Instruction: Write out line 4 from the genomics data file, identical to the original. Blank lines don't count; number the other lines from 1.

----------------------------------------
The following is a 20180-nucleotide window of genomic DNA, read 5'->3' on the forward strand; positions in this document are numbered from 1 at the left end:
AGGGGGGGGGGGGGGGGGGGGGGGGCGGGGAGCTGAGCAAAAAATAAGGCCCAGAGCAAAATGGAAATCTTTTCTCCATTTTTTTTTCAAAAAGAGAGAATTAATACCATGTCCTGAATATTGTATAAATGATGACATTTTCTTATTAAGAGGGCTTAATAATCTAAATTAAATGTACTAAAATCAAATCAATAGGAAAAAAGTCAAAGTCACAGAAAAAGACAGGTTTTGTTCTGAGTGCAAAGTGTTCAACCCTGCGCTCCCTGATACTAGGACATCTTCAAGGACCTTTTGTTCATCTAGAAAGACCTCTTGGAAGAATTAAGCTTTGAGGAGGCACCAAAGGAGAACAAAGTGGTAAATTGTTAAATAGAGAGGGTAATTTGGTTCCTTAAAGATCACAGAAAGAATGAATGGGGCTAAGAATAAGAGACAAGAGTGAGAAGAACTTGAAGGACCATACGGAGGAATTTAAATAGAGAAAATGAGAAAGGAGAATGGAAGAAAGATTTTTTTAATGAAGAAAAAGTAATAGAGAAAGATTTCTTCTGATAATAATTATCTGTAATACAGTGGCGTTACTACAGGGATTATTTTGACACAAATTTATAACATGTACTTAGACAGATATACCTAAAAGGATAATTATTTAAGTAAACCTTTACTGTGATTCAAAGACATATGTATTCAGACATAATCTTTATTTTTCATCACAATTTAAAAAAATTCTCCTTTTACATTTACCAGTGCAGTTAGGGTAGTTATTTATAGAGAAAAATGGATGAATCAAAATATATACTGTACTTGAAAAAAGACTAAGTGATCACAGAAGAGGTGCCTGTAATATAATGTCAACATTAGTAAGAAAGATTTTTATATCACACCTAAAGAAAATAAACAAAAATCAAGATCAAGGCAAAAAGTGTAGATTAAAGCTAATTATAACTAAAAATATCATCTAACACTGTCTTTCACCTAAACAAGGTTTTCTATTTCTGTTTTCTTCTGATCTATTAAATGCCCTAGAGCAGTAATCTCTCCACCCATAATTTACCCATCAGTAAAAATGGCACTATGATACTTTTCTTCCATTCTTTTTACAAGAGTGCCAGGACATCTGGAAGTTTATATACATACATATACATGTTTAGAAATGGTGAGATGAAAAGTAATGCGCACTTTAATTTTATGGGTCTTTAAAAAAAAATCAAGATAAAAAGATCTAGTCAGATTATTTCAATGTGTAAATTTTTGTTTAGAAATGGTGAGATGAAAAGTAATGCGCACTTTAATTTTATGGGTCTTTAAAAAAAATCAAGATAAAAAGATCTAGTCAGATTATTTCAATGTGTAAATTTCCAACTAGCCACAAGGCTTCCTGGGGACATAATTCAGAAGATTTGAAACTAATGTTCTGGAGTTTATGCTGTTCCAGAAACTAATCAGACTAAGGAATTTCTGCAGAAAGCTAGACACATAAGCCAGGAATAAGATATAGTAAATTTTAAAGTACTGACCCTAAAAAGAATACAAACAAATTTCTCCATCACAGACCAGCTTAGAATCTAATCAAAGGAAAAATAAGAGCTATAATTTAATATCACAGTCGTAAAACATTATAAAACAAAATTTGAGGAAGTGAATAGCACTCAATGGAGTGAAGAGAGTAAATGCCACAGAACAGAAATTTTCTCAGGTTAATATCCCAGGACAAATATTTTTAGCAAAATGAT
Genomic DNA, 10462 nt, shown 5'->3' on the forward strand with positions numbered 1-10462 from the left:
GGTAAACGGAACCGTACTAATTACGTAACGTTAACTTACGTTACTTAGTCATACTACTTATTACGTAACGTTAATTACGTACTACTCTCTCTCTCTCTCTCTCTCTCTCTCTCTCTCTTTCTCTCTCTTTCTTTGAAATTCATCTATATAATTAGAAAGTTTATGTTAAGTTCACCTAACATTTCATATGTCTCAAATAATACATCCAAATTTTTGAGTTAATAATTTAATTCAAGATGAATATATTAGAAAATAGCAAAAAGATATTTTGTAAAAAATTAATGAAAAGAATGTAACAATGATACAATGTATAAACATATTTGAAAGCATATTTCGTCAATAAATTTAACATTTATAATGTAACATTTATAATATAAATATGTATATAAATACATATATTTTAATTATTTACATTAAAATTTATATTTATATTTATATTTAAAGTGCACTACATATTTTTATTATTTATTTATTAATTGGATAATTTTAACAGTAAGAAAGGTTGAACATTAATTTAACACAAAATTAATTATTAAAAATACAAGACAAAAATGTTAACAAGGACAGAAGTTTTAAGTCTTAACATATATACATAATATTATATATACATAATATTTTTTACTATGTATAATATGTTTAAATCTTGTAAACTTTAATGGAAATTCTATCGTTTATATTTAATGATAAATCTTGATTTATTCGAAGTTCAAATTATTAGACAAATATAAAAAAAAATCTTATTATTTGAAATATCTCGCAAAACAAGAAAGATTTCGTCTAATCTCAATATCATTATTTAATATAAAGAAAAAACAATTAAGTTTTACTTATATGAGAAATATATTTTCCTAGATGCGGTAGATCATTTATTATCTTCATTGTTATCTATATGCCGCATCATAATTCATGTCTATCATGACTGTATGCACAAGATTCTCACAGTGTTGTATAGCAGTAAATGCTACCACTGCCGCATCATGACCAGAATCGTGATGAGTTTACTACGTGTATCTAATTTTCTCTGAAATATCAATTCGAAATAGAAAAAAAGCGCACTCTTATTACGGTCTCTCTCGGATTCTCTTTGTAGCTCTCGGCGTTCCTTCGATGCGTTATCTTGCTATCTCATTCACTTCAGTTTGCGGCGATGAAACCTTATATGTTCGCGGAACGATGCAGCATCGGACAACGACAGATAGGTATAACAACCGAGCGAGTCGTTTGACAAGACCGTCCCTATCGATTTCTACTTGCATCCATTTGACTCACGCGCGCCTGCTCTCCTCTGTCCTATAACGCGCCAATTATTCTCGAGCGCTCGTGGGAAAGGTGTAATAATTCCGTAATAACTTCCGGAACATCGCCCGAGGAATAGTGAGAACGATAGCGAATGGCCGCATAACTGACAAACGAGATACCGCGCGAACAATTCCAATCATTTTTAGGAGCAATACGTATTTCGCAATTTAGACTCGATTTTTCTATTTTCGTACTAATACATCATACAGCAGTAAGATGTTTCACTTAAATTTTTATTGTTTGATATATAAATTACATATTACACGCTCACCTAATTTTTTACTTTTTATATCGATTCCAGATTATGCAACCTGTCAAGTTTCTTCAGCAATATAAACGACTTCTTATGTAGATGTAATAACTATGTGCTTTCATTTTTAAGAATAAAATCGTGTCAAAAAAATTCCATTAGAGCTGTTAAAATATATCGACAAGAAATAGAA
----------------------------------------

GGTAAACGGAACCGTACTAATTACGTAACGTTAACTTACGTTACTTAGTCATACTACTTATTACGTAACGTTAATTACGTACTACTCTCTCTCTCTCTCTCTCTCTCTCTCTCTCTCTTTCTCTCTCTTTCTTTGAAATTCATCTATATAATTAGAAAGTTTATGTTAAGTTCACCTAACATTTCATATGTCTCAAATAATACATCCAAATTTTTGAGTTAATAATTTAATTCAAGATGAATATATTAGAAAATAGCAAAAAGATATTTTGTAAAAAATTAATGAAAAGAATGTAACAATGATACAATGTATAAACATATTTGAAAGCATATTTCGTCAATAAATTTAACATTTATAATGTAACATTTATAATATAAATATGTATATAAATACATATATTTTAATTATTTACATTAAAATTTATATTTATATTTATATTTAAAGTGCACTACATATTTTTATTATTTATTTATTAATTGGATAATTTTAACAGTAAGAAAGGTTGAACATTAATTTAACACAAAATTAATTATTAAAAATACAAGACAAAAATGTTAACAAGGACAGAAGTTTTAAGTCTTAACATATATACATAATATTATATATACATAATATTTTTTACTATGTATAATATGTTTAAATCTTGTAAACTTTAATGGAAATTCTATCGTTTATATTTAATGATAAATCTTGATTTATTCGAAGTTCAAATTATTAGACAAATATAAAAAAAAATCTTATTATTTGAAATATCTCGCAAAACAAGAAAGATTTCGTCTAATCTCAATATCATTATTTAATATAAAGAAAAAACAATTAAGTTTTACTTATATGAGAAATATATTTTCCTAGATGCGGTAGATCATTTATTATCTTCATTGTTATCTATATGCCGCATCATAATTCATGTCTATCATGACTGTATGCACAAGATTCTCACAGTGTTGTATAGCAGTAAATGCTACCACTGCCGCATCATGACCAGAATCGTGATGAGTTTACTACGTGTATCTAATTTTCTCTGAAATATCAATTCGAAATAGAAAAAAAGCGCACTCTTATTACGGTCTCTCTCGGATTCTCTTTGTAGCTCTCGGCGTTCCTTCGATGCGTTATCTTGCTATCTCATTCACTTCAGTTTGCGGCGATGAAACCTTATATGTTCGCGGAACGATGCAGCATCGGACAACGACAGATAGGTATAACAACCGAGCGAGTCGTTTGACAAGACCGTCCCTATCGATTTCTACTTGCATCCATTTGACTCACGCGCGCCTGCTCTCCTCTGTCCTATAACGCGCCAATTATTCTCGAGCGCTCGTGGGAAAGGTGTAATAATTCCGTAATAACTTCCGGAACATCGCCCGAGGAATAGTGAGAACGATAGCGAATGGCCGCATAACTGACAAACGAGATACCGCGCGAACAATTCCAATCATTTTTAGGAGCAATACGTATTTCGCAATTTAGACTCGATTTTTCTATTTTCGTACTAATACATCATACAGCAGTAAGATGTTTCACTTAAATTTTTATTGTTTGATATATAAATTACATATTACACGCTCACCTAATTTTTTACTTTTTATATCGATTCCAGATTATGCAACCTGTCAAGTTTCTTCAGCAATATAAACGACTTCTTATGTAGATGTAATAACTATGTGCTTTCATTTTTAAGAATAAAATCGTGTCAAAAAAATTCCATTAGAGCTGTTAAAATATATCGACAAGAAATAGAA